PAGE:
Moxibustion for cephalic version: A feasibility randomised controlled trial

School of Biomedical and Health Sciences, University of Western Sydney, Locked Bag 1797, Penrith South DC, NSW 2751, Australia.
BMC Complementary and Alternative Medicine (Impact Factor: 2.02). 09/2011; 11(1):81. DOI: 10.1186/1472-6882-11-81
Source: PubMed


Moxibustion (a type of Chinese medicine which involves burning a herb close to the skin) has been used to correct a breech presentation. Evidence of effectiveness and safety from systematic reviews is encouraging although significant heterogeneity has been found among trials. We assessed the feasibility of conducting a randomised controlled trial of moxibustion plus usual care compared with usual care to promote cephalic version in women with a breech presentation, and examined the views of women and health care providers towards implementing a trial within an Australian context.
The study was undertaken at a public hospital in Newcastle, New South Wales, Australia. Women at 34-36.5 weeks of gestation with a singleton breech presentation (confirmed by ultrasound), were randomised to moxibustion plus usual care or usual care alone. The intervention was administered over 10 days. Clinical outcomes included cephalic presentation at birth, the need for ECV, mode of birth; perinatal morbidity and mortality, and maternal complications. Feasibility outcomes included: recruitment rate, acceptability, compliance and a sample size for a future study. Interviews were conducted with 19 midwives and obstetricians to examine the acceptability of moxibustion, and views on the trial.
Twenty women were randomised to the trial. Fifty one percent of women approached accepted randomisation to the trial. A trend towards an increase in cephalic version at delivery (RR 5.0; 95% CI 0.7-35.5) was found for women receiving moxibustion compared with usual care. There was also a trend towards greater success with version following ECV. Two babies were admitted to the neonatal unit from the moxibustion group. Compliance with the moxibustion protocol was acceptable with no reported side effects. Clinicians expressed the need for research to establish the safety and efficacy of moxibustion, and support for the intervention was given to increase women's choices, and explore opportunities to normalise birth. The sample size for a future trial is estimated to be 381 women.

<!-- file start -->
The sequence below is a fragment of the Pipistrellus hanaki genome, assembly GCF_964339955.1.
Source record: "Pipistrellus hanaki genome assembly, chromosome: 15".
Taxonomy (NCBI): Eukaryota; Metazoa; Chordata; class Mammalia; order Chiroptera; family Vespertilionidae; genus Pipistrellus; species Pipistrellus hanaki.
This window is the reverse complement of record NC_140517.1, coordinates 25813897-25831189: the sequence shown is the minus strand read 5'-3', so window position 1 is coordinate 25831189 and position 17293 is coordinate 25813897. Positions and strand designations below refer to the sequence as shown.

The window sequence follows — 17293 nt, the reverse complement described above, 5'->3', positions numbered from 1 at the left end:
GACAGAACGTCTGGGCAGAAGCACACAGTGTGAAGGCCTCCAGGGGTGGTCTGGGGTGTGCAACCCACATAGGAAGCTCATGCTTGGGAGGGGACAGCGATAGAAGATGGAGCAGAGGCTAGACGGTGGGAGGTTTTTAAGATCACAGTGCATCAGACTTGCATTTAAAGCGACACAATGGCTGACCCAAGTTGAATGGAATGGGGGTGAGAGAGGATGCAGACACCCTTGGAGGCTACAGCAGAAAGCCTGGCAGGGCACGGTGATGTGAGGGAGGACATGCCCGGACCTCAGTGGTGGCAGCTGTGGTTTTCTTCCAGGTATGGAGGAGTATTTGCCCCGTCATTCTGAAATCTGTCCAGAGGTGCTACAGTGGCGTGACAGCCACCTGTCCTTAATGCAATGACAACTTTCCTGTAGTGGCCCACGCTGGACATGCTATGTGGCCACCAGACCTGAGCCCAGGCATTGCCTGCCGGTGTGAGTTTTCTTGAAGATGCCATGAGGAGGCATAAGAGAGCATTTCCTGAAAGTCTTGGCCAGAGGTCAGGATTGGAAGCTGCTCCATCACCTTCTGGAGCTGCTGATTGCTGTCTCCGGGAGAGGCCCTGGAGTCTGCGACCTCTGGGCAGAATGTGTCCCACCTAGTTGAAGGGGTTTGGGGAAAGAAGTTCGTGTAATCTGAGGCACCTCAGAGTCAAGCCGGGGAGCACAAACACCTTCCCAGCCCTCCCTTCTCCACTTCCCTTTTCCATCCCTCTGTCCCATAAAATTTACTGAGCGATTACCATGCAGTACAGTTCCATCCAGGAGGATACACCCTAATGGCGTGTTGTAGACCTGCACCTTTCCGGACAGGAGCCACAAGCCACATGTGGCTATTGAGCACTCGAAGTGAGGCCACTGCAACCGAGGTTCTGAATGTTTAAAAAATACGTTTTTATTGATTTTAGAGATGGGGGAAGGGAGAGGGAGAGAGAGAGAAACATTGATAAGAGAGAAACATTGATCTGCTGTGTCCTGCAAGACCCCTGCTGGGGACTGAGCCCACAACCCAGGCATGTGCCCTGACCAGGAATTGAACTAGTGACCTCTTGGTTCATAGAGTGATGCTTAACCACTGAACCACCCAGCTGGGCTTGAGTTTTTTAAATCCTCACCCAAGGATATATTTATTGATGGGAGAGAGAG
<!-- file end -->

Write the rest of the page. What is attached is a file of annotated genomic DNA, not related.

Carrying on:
Our findings should be interpreted with caution as the study was underpowered to detect statistical differences between groups. Acceptance by women and health professionals towards moxibustion suggest further research is warranted.
Australia and New Zealand Clinical Trials Register (ANZCTR): ACTRN12609000985280.

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    • "The other one did not provide any information of followup [22]. When it comes to selective reporting bias, the trial protocol was available for two trials [19] [21]; however, the other five studies failed to provide it [16–18, 20, 22]. Of those five trans, three studies "